A STUDY ON THE SUSTAINABILITY OF VILLAGE-BASED COOPERATIVES AS AN INSTITUTION OF DEVELOPMENT

The existing social and institutional structures at the village level are so occupied with immediate issues of survival that they have been unable to divert much of their energy to long term development goals. The situation is characterized by the existence of "social traps" which lead people to adopt short term solutions and ignore the long term consequences of their actions. At such low income levels future expected returns are also likely to be discounted at very high rates. It is a reflection of the state of affairs that very little new land was brought under cultivation since independence. Individually, the farmers lacked the resources which could enable them to develop new land. The opening of the Karakorum highway has created new economic opportunities. Technical inputs such as chemical fertilizer, improved seed varieties and other mechanical technologies are now available. However, to fully exploit these new opportunities, there is a need for additional inputs such as: new institutional arrangements, productive physical infrastructure at the village level, credit, reliable transport facilities and investment in human capital. This process required long term planning, large capital outlays and the need to work with the government. One program which is helping in this development is the Aga Khan Rural Support Programme (AKRSP). AKRSP identified the problem as one which needed a restructuring of economic incentives, increasing village productivity, providing crucial inputs and creating a village cooperative. Its underlying premise is that the creation of a broad-based, self-reliant and development oriented institution at the village level can help address the complex issues of development in the area. The objectives of this study are classified as the following: (1) to examine how the village organizations established by AKRSP work in practice; (2) identify functions which the village organization can undertake successfully; (3) identify factors which will contribute to the increased effectiveness of these structures and (4) assess the sustainability of these cooperatives at the local and regional levels.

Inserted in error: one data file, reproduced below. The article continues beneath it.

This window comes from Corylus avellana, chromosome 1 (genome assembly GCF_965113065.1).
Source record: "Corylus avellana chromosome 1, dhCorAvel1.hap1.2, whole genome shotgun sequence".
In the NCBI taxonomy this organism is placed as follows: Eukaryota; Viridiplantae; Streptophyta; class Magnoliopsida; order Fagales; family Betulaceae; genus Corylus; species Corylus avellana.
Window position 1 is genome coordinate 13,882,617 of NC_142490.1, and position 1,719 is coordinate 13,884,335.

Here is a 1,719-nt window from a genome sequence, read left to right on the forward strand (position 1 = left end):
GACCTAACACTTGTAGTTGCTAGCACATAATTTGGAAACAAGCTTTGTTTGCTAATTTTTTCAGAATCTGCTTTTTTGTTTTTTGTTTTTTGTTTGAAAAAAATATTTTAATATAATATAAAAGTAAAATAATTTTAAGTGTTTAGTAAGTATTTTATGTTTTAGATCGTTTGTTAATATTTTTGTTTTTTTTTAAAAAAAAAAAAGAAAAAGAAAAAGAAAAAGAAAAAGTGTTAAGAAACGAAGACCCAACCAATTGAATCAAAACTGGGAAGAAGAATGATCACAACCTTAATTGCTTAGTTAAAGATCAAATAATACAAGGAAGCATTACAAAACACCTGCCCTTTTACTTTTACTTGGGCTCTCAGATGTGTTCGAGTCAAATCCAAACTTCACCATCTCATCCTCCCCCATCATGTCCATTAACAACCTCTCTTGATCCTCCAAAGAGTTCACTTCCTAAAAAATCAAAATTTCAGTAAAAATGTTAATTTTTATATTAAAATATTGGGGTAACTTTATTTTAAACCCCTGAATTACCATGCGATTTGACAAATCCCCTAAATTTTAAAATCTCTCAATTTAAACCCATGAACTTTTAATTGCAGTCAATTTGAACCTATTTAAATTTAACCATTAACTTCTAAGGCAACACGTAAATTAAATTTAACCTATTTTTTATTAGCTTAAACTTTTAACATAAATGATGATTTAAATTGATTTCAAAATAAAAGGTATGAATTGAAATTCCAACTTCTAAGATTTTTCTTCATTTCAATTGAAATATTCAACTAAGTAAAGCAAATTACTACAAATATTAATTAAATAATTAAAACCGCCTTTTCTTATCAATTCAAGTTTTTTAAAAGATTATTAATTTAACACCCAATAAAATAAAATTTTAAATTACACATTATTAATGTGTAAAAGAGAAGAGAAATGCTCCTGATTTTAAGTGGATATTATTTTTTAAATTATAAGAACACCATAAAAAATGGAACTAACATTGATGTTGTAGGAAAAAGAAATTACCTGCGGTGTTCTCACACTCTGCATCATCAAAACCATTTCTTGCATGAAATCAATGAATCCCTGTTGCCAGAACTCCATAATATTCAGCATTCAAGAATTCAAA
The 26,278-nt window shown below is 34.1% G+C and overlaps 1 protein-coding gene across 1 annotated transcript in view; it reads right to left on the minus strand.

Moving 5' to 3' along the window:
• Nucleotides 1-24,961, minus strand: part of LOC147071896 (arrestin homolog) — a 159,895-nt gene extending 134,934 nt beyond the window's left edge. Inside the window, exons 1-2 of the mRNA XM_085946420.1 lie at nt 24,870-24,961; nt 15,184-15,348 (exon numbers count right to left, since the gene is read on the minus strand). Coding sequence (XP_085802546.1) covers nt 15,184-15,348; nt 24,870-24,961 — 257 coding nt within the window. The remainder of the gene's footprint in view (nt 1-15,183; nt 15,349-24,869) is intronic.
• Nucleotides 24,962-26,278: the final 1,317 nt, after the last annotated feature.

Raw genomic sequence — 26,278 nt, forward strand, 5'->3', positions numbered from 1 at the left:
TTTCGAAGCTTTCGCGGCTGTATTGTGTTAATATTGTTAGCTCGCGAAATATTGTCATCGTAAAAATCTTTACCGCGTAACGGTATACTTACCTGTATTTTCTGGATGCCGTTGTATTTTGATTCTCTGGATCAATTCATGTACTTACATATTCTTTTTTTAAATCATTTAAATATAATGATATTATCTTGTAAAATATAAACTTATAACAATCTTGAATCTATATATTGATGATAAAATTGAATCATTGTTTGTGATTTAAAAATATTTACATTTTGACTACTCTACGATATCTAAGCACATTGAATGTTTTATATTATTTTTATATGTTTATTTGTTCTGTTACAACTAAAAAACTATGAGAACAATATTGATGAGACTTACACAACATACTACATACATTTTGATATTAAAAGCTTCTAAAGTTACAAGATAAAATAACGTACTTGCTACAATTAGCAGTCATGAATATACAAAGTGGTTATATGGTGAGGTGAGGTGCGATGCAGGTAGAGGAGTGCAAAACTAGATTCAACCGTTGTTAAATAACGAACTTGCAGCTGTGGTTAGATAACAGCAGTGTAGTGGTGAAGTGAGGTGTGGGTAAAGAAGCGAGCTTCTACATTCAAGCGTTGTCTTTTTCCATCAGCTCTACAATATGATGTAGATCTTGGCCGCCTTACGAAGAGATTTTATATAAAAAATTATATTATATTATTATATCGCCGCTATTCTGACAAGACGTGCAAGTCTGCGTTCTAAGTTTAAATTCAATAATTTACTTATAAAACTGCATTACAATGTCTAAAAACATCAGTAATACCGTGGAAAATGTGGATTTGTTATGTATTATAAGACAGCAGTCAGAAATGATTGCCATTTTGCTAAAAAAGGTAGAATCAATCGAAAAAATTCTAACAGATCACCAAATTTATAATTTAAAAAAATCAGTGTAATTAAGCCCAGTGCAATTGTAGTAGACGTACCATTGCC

Issue Date:
1986
Publication Type:
Thesis/ Dissertation
PURL Identifier:
http://purl.umn.edu/10963
Total Pages:
102
Series Statement:
Graduate Research Master's Degree Plan B Papers




 Record created 2017-04-01, last modified 2017-08-23

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